The main reason I had it converted to M mount is because it opens up so many other possibilities such as using the lens on Leica M bodies, film and digital. Using it on any digital system that will take M lenses through adapters.

“Palm Beach” 2014. Leica M5, Canon 50mm f/0.95 Dream Lens on Fuji Superia 400 color film.

In its native Canon 7/7s mount, you can still use it on digital bodies with the proper adapter/adapters. I used mine on a Sony NEX C3 (Aps-C sensor) for a few years before the conversion. I actually had second thoughts about doing the M conversion since I enjoyed using it on the Canon 7 for film, but when I looked at the possiblities available after the M conversion, I swallowed hard and went for it.

Keep in mind, once you do the conversion you can never use it on the Canon 7/7s again, unless you had it reconverted back which is impractical…or get another Dream Lens that is unconverted so that you can use it on the 7/7s…even more impractical, but I’ve thought about it! 🙂

The conversion cost me $300, but it could be lower or higher, depending on who you find to do the job. Get the best person you can because this is a precious lens and you don’t want some hobbyist screwing up your dream lens! 🙂



“Dreams” 2010. Canon 7 Rangefinder, Canon 50mm f/0.95 Dream Lens @ wide open. Film was Tri-X 400 developed in T-Max Developer. Ahh, is there anything sweeter than a little baby sleeping? Shhh…:-)

I hope these samples give you some idea of the kind of images this lens produces. As I’ve said before, it may not be a look everyone likes but it certainly has character! The Canon 50mm f/0.95 is a legendary lens that remains a highlight of lens design that helped cement Canon’s role as a Camera Legend.

It was, in hindsight, one of the first of many fast, speedy, and exotic glass that Canon would go on to produce over the years.

Please have a look at the video for additional information including why you’d want this lens and why you really don’t need it.

Sure it may sound like a shameless plug and ploy for you to watch the video but it’s not. At least it’s not meant to be!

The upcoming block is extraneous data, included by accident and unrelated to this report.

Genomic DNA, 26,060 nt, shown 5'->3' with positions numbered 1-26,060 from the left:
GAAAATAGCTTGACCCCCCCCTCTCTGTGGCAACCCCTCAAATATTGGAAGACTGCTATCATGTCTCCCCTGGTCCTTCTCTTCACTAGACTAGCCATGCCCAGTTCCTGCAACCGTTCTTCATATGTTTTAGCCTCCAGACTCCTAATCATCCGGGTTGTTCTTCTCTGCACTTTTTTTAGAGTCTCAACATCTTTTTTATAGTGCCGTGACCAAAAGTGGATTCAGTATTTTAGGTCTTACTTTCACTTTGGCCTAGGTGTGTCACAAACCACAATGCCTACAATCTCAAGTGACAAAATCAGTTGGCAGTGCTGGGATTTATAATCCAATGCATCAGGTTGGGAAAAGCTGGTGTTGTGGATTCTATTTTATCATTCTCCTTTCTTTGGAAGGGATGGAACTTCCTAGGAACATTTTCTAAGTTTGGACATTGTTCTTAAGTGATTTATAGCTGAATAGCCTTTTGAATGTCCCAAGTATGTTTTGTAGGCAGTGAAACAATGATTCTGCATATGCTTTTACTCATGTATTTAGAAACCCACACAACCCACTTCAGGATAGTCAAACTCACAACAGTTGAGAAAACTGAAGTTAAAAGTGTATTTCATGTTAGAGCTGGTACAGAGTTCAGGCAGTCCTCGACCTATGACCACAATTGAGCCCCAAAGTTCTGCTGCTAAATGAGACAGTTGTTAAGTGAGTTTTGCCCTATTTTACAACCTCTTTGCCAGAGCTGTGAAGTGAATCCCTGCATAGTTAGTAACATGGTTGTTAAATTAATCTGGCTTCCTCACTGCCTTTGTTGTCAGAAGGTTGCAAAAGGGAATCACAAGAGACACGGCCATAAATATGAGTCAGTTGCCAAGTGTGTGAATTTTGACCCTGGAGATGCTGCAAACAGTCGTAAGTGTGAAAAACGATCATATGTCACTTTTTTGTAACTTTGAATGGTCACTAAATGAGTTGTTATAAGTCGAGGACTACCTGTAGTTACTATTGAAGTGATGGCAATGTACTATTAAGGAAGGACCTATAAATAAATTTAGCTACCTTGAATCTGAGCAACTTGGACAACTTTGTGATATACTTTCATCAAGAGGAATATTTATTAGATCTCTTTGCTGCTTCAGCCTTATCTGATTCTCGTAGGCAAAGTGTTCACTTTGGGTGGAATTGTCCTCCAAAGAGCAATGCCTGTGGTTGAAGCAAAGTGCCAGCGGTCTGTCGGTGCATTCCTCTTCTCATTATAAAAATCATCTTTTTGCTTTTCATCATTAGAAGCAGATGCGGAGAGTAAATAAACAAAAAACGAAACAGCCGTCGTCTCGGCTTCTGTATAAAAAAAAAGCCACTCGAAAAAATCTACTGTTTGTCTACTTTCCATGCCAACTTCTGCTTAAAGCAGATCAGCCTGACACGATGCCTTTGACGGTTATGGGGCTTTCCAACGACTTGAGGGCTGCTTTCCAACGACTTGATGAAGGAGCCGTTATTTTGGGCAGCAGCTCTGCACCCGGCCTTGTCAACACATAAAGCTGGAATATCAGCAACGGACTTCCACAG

When starting this article, I had just intended to post samples in order to save myself some work and time.

I figure if you’re really interested in this lens, you’d check the video too and if you’re not that interested, at least you’d hopefully look at the images on this post.

Instead, I ended up writing a lot more than I expected to. Kinda defeats the purpose of making the video and the article too. More work than I wanted, but I love you all so gotta do it!! 😊😘

Hey gotta go, thanks for listening and I appreciate you!

“Dream Baby” 2015. Sony A7R, Canon 50mm f/0.95 Dream Lens. With Baby Zay in the house, life is indeed a dream 🙂


If seeking the Canon 50mm f/0.95 “Dream Lens” prices are trending from a low of $1200 to a high of $2000 give or take. I did not include the $3000 plus lenses because I do not see them as legitimate prices. I do not want to help inflate the prices of these beautiful lenses because I was once in the position of someone who could only dream of such a lens so I know this feeling.

Though the lens is exotic, it is not considered rare. I see them almost every week for sale on eBay and elsewhere.

A fair price I believe will be between $1500 and $2000. To give you an idea of how these lenses have increased in value, I can only say I paid a lot less than this!

If the lens has been converted to M mount, it may fetch a little more. For the cheapest prices, seek out the unconverted version and just get a C-Mount to NEX or Micro 4/3 adapter and enjoy!

If you’re looking for this lens and can’t afford it right now, keep dreaming and be rest assured that one day, with a little luck (and save up some money, of course!) you can attain this dream of a lens! If I, a mere mortal, can do it, so too can you 🙂


Photo Of The Day: “Palm Beach”

Ok yes I know it’s been a long time since I had a decent camera review for you and I’m sorry it’s going to be a little longer cause just as I did my edits for my next review the computer crashes! Don’t you just hate that?!

Anyway, it’s almost 6am EST so there’s no way I’m going back to it now.

So just to let you know I’m still around, here’s a shot using a Leica M5 and vintage Canon 50mm f/0.95 “Dream Lens.” The film I believe was Fuji Superia 400. If you wish to see a larger version, you may now do so by clicking on the photo. I hope to include larger photos on future postings, now that I’ve found a decent work around to WordPress limitations on this.

My workflow is usually this…I start out testing the cameras and lenses on my kids, if they’re cooperative. Once I get decent shots of them, I move on to other subjects like the streets, buildings or anything else that strikes my fancy because once the gear passes the “kid test” I already know it’s going to do ok with anything else! 😊

The Canon 50mm f/0.95 is one of my favorite lenses of all time and I’ve been using it for many years. It’s a specialized tool, no doubt, so I use it sparingly. To paraphrase that now retired handsome old man in the commercial…”I don’t use the lens often, but when I do, it’s the most interesting lens in the world.”